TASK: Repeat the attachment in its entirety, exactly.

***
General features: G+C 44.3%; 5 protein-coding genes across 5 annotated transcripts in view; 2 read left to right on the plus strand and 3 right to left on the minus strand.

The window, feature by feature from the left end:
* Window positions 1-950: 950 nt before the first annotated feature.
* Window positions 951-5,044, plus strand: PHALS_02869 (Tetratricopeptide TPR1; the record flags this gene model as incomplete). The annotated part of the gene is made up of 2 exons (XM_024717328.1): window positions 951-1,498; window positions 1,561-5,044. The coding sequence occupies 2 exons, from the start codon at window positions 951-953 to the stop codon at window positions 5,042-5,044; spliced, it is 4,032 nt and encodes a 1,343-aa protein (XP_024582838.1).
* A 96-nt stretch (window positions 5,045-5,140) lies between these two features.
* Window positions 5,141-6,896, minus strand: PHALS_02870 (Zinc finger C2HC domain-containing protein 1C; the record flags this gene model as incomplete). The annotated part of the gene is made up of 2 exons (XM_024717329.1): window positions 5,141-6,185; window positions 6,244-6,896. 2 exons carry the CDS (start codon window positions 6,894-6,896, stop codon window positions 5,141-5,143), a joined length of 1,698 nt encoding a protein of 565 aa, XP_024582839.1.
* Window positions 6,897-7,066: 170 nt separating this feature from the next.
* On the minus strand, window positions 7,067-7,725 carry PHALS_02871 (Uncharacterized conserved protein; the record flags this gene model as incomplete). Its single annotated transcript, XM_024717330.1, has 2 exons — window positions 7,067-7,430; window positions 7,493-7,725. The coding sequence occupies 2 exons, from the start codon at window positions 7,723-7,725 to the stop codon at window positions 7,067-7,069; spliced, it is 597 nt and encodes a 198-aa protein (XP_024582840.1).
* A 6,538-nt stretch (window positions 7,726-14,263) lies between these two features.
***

General features: G+C 44.3%; 5 protein-coding genes across 5 annotated transcripts in view; 2 read left to right on the plus strand and 3 right to left on the minus strand.

The window, feature by feature from the left end:
* Window positions 1-950: 950 nt before the first annotated feature.
* Window positions 951-5,044, plus strand: PHALS_02869 (Tetratricopeptide TPR1; the record flags this gene model as incomplete). The annotated part of the gene is made up of 2 exons (XM_024717328.1): window positions 951-1,498; window positions 1,561-5,044. The coding sequence occupies 2 exons, from the start codon at window positions 951-953 to the stop codon at window positions 5,042-5,044; spliced, it is 4,032 nt and encodes a 1,343-aa protein (XP_024582838.1).
* A 96-nt stretch (window positions 5,045-5,140) lies between these two features.
* Window positions 5,141-6,896, minus strand: PHALS_02870 (Zinc finger C2HC domain-containing protein 1C; the record flags this gene model as incomplete). The annotated part of the gene is made up of 2 exons (XM_024717329.1): window positions 5,141-6,185; window positions 6,244-6,896. 2 exons carry the CDS (start codon window positions 6,894-6,896, stop codon window positions 5,141-5,143), a joined length of 1,698 nt encoding a protein of 565 aa, XP_024582839.1.
* Window positions 6,897-7,066: 170 nt separating this feature from the next.
* On the minus strand, window positions 7,067-7,725 carry PHALS_02871 (Uncharacterized conserved protein; the record flags this gene model as incomplete). Its single annotated transcript, XM_024717330.1, has 2 exons — window positions 7,067-7,430; window positions 7,493-7,725. The coding sequence occupies 2 exons, from the start codon at window positions 7,723-7,725 to the stop codon at window positions 7,067-7,069; spliced, it is 597 nt and encodes a 198-aa protein (XP_024582840.1).
* A 6,538-nt stretch (window positions 7,726-14,263) lies between these two features.